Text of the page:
GF-TADs and ASF

African swine fever at a glance

African swine fever (ASF) is a contagious disease of domestic and wild pigs. The number of countries and territories affected by ASF has increased in recent years, with notifications from countries across  sub-Saharan Africa, Europe and Asia. The ASF situation continues to evolve (access to the latest updates), threatening pig health and welfare worldwide.

Pork accounted for 35.6 percent of global meat production in 2018 (FAO Food Outlook 2019), becoming one of the main sources of animal protein among a growing human population. ASF not only threatens food security worldwide, but also impacts the livelihoods of small- and large-scale pig producers and many other actors involved in the supply chain, other related industries, and have impact on wildlife.

The GF-TADs response

In the absence of an effective ASF vaccine or treatment, the response to the disease must involve coordinated actions at different levels. By empowering global and regional alliances, the GF-TADs Global Steering Committee is a pivotal mechanism for coordinating the fight against this transboundary animal disease.

Regional efforts

Under the umbrella of GF-TADs Europe, a regional Standing Group of Experts on ASF was set up to build up a closer cooperation among countries affected by this disease and thereby, enhance transparency and address the disease in a more collaborative manner across the region (Bern, September 2014).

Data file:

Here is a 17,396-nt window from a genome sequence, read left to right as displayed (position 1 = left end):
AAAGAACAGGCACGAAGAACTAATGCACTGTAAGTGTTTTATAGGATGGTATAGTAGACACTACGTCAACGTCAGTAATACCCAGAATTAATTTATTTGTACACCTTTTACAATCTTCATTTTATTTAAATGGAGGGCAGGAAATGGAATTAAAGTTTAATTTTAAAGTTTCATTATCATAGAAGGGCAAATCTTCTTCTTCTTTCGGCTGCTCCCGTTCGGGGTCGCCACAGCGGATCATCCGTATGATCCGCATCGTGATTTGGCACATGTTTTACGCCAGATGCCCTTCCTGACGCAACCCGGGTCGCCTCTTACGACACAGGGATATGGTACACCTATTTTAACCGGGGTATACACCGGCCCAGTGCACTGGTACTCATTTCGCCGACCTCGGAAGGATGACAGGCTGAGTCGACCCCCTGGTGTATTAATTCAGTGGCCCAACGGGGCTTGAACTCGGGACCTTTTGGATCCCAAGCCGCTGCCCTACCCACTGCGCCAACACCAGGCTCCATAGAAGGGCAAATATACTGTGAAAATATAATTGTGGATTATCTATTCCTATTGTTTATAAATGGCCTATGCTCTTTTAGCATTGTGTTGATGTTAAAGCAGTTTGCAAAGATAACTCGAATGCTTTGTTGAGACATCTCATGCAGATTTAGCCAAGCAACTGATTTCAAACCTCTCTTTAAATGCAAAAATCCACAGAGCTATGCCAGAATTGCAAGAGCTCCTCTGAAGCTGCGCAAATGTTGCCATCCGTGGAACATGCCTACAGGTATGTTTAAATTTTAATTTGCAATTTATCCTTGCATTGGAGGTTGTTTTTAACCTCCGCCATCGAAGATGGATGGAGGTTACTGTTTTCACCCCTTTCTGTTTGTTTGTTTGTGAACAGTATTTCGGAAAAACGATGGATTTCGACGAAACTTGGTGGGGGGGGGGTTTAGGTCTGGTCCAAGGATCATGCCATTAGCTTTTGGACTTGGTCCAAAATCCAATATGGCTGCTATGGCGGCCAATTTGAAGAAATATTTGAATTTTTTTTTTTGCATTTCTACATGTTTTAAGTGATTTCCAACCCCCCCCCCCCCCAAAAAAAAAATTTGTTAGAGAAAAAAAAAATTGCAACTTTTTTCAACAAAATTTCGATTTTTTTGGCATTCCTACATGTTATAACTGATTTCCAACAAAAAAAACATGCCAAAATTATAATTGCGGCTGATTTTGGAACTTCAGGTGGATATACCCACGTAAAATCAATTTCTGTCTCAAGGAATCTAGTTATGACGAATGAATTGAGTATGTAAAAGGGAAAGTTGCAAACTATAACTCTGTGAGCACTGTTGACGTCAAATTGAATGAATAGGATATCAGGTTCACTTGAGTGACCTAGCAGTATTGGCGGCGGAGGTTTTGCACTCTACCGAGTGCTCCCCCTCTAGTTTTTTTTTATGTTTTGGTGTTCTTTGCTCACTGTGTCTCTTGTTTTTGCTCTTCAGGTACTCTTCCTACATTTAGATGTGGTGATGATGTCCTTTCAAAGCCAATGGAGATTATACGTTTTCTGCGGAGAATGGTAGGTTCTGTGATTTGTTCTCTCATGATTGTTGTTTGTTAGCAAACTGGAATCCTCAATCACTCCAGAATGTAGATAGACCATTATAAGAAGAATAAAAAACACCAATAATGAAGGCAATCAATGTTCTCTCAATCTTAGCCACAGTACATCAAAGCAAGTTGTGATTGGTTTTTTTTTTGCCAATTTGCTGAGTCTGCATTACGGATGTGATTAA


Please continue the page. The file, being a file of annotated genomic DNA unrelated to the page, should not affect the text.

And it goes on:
Based on this experience in Europe, similar initiatives were launched in Asia (Beijing, April 2019 and in the Americas (Bogota, November 2019).

In addition to addressing the particular regional concerns on ASF, these initiatives also facilitate the bridging of expertise from different regions.

Global efforts

Given the complexity of ASF, multisectoral and multi-institutional cooperation is required. GF-TADs has identified key roles to be played by countries, OIE and FAO for the global control of the disease.

To achieve global control, ASF requires adequate risk management through the development and implementation of national control programmes. Risk communication is a crucial component of these programmes to effectively address risk pathways and practices. GF-TADs call on countries to manage risks by implementing OIE International Standards and to maintain transparency through timely disease notification.

OIE and FAO are working in collaboration to launch an initiative for the global control of ASF. The FAO/OIE GF-TADs platform will develop this initiative by promoting national, regional and global partnerships, strengthening prevention and preparedness measures, and minimising the adverse impacts of ASF.